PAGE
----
Up until a week ago, if you asked 10 Windows Phone users why they didn’t have an option for persistent WiFi, at least 9 of them would have answered, “because it will kill you battery stupid”. I will admit that up until I found the iHeartRadio trick, I was one of those 9 people. But I can tell you as a matter of fact, it is simply not true and can be filed away with the likes of; if you don’t brush, all your teeth will fall out tonight. Or, if you don’t drink your milk you’ll get rickets.
I ran a series of tests on my Lumia 900 and discovered that, by a slim margin, keeping WiFi active persistently while your LTE data connection is also active, can in fact SAVE you battery power. The reasoning is simple enough. With persistent WiFi on, you LTE connection will remain in a idle state while your phone is awake or asleep. Sleeping LTE uses very little power and a reasonable WiFi connection uses much less power than active LTE, so one radio balances out the other. Almost sounds like it was meant to be.
I also ran some tests with my non-SIM HTC Surround. As the phone has no access to a data connection it was easier to prove that WiFi was in fact working while the phone was asleep. I left WiFi running on my Surround for nearly 3 days, 71 hours actually. Total drain over that period was 86% or 1.21% per hour. Sounds like a lot, but take note of a few things. The Surround has a meager 1230mAh battery. So running the same test on a L900 would have dropped about 53% over three days. And that was with one “push” email account, two Background Tasks, Location services enabled, and a crapload of installed app updates (I still have 150 apps on my Surround) that Marketplace probably never got a chance to check as I previously only had my phone connected sporadically over WiFi. I ran one additional 24 hour test with my Surround, with persistent WiFi off and on to measure the difference. With WiFi turned off I dropped a total of 36% over 24 hours, or 1.5% per hour. Keep in mind that the Surround battery drains much differently than the Lumias. In previous tests I discovered that my battery would drain quickly from 100% to about 85-82%, level off over the mid-range, and then drain more quickly in the last 20% or so (with Battery Saver disabled). So ignore the actual number and focus on the difference. With persistent WiFi active, my Surround dropped 31% over the same 24 hour period. Yeah, a little lower with WiFi on vs. no connection at all. I’m confused too. Let’s just call this a tie.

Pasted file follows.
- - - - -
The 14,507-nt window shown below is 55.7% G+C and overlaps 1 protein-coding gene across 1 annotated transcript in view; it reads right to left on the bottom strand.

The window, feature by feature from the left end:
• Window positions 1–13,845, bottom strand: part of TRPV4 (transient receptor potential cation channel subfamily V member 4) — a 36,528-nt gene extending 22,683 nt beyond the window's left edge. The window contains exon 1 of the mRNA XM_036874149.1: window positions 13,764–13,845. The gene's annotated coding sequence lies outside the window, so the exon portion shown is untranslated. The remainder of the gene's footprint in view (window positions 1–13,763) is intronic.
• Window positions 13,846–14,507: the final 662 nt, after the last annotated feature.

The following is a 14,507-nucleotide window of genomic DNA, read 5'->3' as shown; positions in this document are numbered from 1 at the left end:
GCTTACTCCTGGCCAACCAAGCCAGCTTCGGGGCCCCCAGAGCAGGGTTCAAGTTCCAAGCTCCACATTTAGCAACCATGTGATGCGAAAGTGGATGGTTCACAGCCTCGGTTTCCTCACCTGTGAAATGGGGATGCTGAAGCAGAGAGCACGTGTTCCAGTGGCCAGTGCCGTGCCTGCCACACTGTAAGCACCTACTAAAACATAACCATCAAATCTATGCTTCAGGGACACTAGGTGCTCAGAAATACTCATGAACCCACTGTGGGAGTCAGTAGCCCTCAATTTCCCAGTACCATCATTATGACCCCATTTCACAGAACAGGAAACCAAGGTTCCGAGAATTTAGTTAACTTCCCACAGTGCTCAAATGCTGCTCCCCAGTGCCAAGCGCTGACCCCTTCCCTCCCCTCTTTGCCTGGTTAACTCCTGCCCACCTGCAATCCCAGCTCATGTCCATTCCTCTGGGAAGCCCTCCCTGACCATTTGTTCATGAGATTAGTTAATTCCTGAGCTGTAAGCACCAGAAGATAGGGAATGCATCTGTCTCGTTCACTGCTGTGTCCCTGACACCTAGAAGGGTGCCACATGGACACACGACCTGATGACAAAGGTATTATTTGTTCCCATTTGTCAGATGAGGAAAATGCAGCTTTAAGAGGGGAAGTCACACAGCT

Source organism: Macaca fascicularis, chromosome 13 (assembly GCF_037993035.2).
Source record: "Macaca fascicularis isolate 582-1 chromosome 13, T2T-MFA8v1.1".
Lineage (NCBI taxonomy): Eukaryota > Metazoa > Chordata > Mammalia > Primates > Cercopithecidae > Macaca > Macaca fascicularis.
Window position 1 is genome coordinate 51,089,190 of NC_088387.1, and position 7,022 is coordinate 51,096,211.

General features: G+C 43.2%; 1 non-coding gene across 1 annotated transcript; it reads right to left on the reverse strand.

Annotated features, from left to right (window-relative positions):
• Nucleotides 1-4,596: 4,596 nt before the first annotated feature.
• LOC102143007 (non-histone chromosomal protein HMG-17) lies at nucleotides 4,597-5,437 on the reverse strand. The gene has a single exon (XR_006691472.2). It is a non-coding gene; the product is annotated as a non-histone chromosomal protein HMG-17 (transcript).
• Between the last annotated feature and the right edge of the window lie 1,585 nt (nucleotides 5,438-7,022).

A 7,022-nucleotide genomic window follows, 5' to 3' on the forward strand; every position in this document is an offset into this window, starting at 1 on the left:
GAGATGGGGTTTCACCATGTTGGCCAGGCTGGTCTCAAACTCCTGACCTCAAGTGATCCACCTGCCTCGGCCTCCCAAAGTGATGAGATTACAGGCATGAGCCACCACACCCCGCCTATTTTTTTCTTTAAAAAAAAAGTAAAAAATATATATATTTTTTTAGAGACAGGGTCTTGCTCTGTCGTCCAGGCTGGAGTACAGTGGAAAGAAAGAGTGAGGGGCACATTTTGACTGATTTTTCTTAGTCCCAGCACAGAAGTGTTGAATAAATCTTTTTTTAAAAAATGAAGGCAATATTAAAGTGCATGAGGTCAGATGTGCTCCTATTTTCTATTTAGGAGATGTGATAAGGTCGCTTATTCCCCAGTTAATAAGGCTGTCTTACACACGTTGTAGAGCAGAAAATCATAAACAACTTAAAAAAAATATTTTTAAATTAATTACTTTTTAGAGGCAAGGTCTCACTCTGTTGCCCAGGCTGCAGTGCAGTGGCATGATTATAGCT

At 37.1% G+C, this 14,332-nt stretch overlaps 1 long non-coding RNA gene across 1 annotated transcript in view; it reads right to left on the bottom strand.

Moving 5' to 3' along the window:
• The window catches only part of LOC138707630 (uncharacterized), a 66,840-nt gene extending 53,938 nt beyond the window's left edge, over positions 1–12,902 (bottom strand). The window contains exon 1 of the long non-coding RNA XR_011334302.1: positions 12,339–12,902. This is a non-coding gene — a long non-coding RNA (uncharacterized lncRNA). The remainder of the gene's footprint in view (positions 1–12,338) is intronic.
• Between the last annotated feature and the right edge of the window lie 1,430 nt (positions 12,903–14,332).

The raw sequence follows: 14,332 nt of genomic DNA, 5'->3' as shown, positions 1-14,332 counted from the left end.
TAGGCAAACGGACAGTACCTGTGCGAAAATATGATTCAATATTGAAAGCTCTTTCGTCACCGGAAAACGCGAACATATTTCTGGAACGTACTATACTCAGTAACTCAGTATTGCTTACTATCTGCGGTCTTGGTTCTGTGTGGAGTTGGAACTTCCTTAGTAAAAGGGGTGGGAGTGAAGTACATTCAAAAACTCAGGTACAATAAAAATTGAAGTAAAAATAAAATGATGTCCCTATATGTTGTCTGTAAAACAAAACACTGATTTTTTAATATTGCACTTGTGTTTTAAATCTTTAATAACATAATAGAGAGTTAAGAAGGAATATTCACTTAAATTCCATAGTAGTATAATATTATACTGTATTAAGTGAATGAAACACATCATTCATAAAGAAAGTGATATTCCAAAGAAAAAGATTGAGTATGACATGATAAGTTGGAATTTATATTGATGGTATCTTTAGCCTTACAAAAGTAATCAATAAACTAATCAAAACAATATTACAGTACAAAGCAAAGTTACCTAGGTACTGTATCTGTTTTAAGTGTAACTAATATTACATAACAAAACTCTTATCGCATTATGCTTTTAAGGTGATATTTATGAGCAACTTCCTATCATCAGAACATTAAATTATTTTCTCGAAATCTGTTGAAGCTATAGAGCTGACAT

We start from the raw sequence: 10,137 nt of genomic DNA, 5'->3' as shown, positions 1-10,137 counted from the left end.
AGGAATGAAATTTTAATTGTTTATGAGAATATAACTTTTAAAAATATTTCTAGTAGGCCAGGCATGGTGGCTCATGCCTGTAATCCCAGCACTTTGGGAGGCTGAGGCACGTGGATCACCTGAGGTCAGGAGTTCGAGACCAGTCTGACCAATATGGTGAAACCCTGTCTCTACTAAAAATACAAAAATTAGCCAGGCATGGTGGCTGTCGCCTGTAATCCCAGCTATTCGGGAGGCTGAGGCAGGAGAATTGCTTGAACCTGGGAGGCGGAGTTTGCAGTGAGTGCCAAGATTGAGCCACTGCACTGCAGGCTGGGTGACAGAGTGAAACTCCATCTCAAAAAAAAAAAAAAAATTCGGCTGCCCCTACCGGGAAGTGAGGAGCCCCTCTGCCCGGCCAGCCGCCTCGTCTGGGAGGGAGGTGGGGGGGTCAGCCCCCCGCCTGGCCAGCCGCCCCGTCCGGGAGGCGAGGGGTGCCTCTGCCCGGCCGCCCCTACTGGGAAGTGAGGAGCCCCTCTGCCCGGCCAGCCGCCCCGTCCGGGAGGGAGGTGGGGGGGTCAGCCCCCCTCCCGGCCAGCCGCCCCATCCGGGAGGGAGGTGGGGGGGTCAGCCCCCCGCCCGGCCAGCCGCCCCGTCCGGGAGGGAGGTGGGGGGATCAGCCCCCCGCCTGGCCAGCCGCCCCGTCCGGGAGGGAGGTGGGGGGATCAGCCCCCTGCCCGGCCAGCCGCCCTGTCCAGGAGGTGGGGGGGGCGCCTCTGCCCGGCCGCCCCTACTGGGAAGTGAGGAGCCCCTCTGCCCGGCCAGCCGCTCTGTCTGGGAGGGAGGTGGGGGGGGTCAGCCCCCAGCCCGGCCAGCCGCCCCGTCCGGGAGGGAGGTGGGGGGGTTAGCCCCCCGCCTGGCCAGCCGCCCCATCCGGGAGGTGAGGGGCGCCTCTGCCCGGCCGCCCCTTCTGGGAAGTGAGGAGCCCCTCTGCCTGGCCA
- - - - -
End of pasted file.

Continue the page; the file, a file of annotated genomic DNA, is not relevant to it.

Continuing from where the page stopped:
So as we now know that persistent WiFi does not kill your battery, and may even help to extend your battery life, why don’t all Windows Phones have a option to keep persistent WiFi on. Why did we have to discover this via a bug in a few apps. I can only think of one possible reason. Carriers don’t like WiFi. They may talk about providing you with WiFi hotspots. and suggesting you connect to WiFi whenever possible. But the truth is all they are doing is trying to condition you to consume more and more data, so that when you don’t have a WiFi connection, you will be using more of your metered allocation (face it, unlimited is all but gone) and with any luck, may even go over your monthly limit. That’s good for Carriers and bad for everyone else.